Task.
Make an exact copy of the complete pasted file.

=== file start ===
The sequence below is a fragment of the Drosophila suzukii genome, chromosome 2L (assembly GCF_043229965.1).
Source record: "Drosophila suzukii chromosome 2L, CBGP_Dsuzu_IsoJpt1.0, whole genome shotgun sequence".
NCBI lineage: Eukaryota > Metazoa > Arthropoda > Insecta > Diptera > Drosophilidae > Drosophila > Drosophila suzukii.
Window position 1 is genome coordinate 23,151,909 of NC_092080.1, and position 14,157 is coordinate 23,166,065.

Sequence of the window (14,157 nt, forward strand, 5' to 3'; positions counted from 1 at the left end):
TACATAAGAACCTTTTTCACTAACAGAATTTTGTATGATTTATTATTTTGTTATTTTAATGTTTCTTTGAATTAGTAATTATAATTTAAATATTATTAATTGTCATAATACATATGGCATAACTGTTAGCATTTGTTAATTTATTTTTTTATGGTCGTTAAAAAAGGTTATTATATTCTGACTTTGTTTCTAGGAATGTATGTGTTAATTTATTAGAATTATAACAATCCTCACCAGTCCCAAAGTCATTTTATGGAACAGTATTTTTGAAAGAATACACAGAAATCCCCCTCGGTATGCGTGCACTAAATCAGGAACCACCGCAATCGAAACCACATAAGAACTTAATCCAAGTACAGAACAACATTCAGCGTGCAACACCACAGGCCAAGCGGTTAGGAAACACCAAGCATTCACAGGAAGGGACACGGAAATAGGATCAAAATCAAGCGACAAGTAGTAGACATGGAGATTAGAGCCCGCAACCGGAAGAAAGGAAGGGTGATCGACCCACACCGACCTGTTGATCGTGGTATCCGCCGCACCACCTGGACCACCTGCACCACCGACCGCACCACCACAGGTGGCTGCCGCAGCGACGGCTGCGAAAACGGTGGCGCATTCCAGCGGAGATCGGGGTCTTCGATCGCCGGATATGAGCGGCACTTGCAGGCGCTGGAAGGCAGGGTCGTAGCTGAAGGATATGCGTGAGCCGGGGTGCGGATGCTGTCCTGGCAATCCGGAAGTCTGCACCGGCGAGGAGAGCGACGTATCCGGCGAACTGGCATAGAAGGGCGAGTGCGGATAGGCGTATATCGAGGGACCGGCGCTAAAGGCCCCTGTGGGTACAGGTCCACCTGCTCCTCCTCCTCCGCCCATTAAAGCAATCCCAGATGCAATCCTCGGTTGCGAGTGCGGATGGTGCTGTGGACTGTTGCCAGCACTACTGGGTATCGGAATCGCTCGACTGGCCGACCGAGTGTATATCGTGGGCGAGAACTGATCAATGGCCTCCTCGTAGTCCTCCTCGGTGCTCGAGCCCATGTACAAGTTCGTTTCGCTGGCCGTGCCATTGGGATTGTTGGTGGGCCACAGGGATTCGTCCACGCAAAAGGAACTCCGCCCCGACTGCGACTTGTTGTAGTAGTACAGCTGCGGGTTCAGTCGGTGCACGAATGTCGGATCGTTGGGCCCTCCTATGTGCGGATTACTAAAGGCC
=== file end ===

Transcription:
The sequence below is a fragment of the Drosophila suzukii genome, chromosome 2L (assembly GCF_043229965.1).
Source record: "Drosophila suzukii chromosome 2L, CBGP_Dsuzu_IsoJpt1.0, whole genome shotgun sequence".
NCBI lineage: Eukaryota > Metazoa > Arthropoda > Insecta > Diptera > Drosophilidae > Drosophila > Drosophila suzukii.
Window position 1 is genome coordinate 23,151,909 of NC_092080.1, and position 14,157 is coordinate 23,166,065.

Sequence of the window (14,157 nt, forward strand, 5' to 3'; positions counted from 1 at the left end):
TACATAAGAACCTTTTTCACTAACAGAATTTTGTATGATTTATTATTTTGTTATTTTAATGTTTCTTTGAATTAGTAATTATAATTTAAATATTATTAATTGTCATAATACATATGGCATAACTGTTAGCATTTGTTAATTTATTTTTTTATGGTCGTTAAAAAAGGTTATTATATTCTGACTTTGTTTCTAGGAATGTATGTGTTAATTTATTAGAATTATAACAATCCTCACCAGTCCCAAAGTCATTTTATGGAACAGTATTTTTGAAAGAATACACAGAAATCCCCCTCGGTATGCGTGCACTAAATCAGGAACCACCGCAATCGAAACCACATAAGAACTTAATCCAAGTACAGAACAACATTCAGCGTGCAACACCACAGGCCAAGCGGTTAGGAAACACCAAGCATTCACAGGAAGGGACACGGAAATAGGATCAAAATCAAGCGACAAGTAGTAGACATGGAGATTAGAGCCCGCAACCGGAAGAAAGGAAGGGTGATCGACCCACACCGACCTGTTGATCGTGGTATCCGCCGCACCACCTGGACCACCTGCACCACCGACCGCACCACCACAGGTGGCTGCCGCAGCGACGGCTGCGAAAACGGTGGCGCATTCCAGCGGAGATCGGGGTCTTCGATCGCCGGATATGAGCGGCACTTGCAGGCGCTGGAAGGCAGGGTCGTAGCTGAAGGATATGCGTGAGCCGGGGTGCGGATGCTGTCCTGGCAATCCGGAAGTCTGCACCGGCGAGGAGAGCGACGTATCCGGCGAACTGGCATAGAAGGGCGAGTGCGGATAGGCGTATATCGAGGGACCGGCGCTAAAGGCCCCTGTGGGTACAGGTCCACCTGCTCCTCCTCCTCCGCCCATTAAAGCAATCCCAGATGCAATCCTCGGTTGCGAGTGCGGATGGTGCTGTGGACTGTTGCCAGCACTACTGGGTATCGGAATCGCTCGACTGGCCGACCGAGTGTATATCGTGGGCGAGAACTGATCAATGGCCTCCTCGTAGTCCTCCTCGGTGCTCGAGCCCATGTACAAGTTCGTTTCGCTGGCCGTGCCATTGGGATTGTTGGTGGGCCACAGGGATTCGTCCACGCAAAAGGAACTCCGCCCCGACTGCGACTTGTTGTAGTAGTACAGCTGCGGGTTCAGTCGGTGCACGAATGTCGGATCGTTGGGCCCTCCTATGTGCGGATTACTAAAGGCC